Oatmeal doesn't have to be that tasteless gray lump of hot, gluey, mushy stuff people remember from childhood. In the right hands, it can become a wintertime breakfast favorite -- warm, filling, flavorful and nutritious.

What makes dietitians so fond of oatmeal is its low-fat, high-fiber profile. In two-thirds of a cup of cooked cereal, there are about 2 grams of fat and 3.4 grams of fiber, according to the U.S. Department of Agriculture.

"It replaces the bacon and eggs, doughnuts and danish, sausages and biscuits" said Bonnie Liebman, director of nutrition for the Center for Science in the Public Interest, a health advocacy group. "There are very few other breakfasts you can eat that are as low in fat and are a good source of complex carbohydrates."

The popularity of oatmeal increased significantly after the publication of controversial studies linking a diet rich in oat bran with lower cholesterol. In 1989, for example, an estimated 73 million bushels of oats were processed food products -- mostly cereal, said Larry VanMeir, a USDA grain analyst. That figured jumped to 91 million in 1990, after the publication of research showing the health benefits of oat bran, he said.

While the National Cancer Institute recommends that Americans double or triple their daily intake of fiber from 10 grams to 20 or 30 to help prevent some forms of cancer, more research is needed to determine whether oat bran has any effect on cholesterol, said Liebman.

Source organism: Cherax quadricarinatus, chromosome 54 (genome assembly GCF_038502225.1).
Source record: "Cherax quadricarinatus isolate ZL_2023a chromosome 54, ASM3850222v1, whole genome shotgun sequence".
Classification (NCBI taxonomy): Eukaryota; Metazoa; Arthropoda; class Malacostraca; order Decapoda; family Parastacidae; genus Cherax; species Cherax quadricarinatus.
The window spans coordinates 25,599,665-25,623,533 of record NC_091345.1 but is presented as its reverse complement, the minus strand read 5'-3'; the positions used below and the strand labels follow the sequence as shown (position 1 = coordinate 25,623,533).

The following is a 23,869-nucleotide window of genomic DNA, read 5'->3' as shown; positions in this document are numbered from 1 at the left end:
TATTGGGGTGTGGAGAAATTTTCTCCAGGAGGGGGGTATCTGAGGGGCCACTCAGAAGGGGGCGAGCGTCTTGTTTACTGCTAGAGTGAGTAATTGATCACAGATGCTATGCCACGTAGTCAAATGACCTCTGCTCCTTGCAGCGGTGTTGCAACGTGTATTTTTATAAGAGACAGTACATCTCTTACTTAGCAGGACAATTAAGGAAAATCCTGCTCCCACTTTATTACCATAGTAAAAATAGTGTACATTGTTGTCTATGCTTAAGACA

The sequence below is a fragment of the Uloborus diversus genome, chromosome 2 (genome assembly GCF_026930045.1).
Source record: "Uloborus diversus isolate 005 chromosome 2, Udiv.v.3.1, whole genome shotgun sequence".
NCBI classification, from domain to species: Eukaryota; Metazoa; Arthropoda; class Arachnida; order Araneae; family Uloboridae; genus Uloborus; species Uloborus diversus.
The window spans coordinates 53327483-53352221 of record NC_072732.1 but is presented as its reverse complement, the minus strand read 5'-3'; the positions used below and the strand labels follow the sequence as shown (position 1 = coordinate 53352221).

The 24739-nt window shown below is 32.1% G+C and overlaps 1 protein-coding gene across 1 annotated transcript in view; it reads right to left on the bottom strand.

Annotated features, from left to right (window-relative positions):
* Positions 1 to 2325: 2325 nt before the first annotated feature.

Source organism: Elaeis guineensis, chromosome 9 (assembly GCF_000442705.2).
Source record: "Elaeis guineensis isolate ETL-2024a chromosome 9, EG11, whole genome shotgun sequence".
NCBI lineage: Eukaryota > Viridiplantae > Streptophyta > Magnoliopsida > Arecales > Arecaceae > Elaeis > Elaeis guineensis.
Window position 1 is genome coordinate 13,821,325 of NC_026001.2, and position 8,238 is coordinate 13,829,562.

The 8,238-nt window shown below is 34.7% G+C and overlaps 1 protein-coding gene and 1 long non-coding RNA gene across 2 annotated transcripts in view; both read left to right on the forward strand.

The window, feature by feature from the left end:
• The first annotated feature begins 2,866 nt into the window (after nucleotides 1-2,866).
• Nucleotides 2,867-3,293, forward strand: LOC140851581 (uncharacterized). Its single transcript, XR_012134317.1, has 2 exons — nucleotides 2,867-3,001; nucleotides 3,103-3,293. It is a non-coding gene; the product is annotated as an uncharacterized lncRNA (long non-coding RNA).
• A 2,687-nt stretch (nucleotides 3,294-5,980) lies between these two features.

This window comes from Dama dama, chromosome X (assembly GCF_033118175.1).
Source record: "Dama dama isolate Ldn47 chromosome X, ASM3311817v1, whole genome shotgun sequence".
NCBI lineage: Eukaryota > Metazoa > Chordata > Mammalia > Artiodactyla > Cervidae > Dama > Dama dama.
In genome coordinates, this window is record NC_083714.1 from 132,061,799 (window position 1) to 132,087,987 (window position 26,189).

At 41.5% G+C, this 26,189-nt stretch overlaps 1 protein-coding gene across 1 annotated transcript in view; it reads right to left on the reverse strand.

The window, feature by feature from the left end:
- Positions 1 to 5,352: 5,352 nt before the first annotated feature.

"I think people lost their sanity over oat bran," said Mindy Hermann, a registered dietitian with the American Dietetic Association. "Americans continue to jump on any new food craze that comes along, and common sense will tell you that you can't put that much oat bran into a pretzel, for example. They even came out with an oat bran beer. It was ridiculous."

Quaker Oats Co. in Chicago, with 61 percent of the $775 million hot cereal market, reported a 6 percent drop in sales last year, which company officials attributed to consumer reaction to the continuing scientific debate over the merits of oat bran.

Despite the question about oat bran, oatmeal itself remains a healthful breakfast alternative, provided people don't smother it with butter or lots of sugar. Suggested toppings include skim milk, dried or fresh fruit, honey and even small quantities of chopped nuts or a cinnamon and sugar mixture, said Hermann.

"It is a question of quantity," she added. "I would not get into the habit of pouring cream or half and half on oatmeal, but drizzling on a small amount of syrup would not be bad."

Beyond breakfast, American chefs are discovering what the Scots have known for centuries -- oats can add texture to both sweet and savory dishes. In addition to porridge -- their name for the hot breakfast dish -- the Scots use oats to thicken soups, make gingerbread, pancakes, scones and numerous other dishes.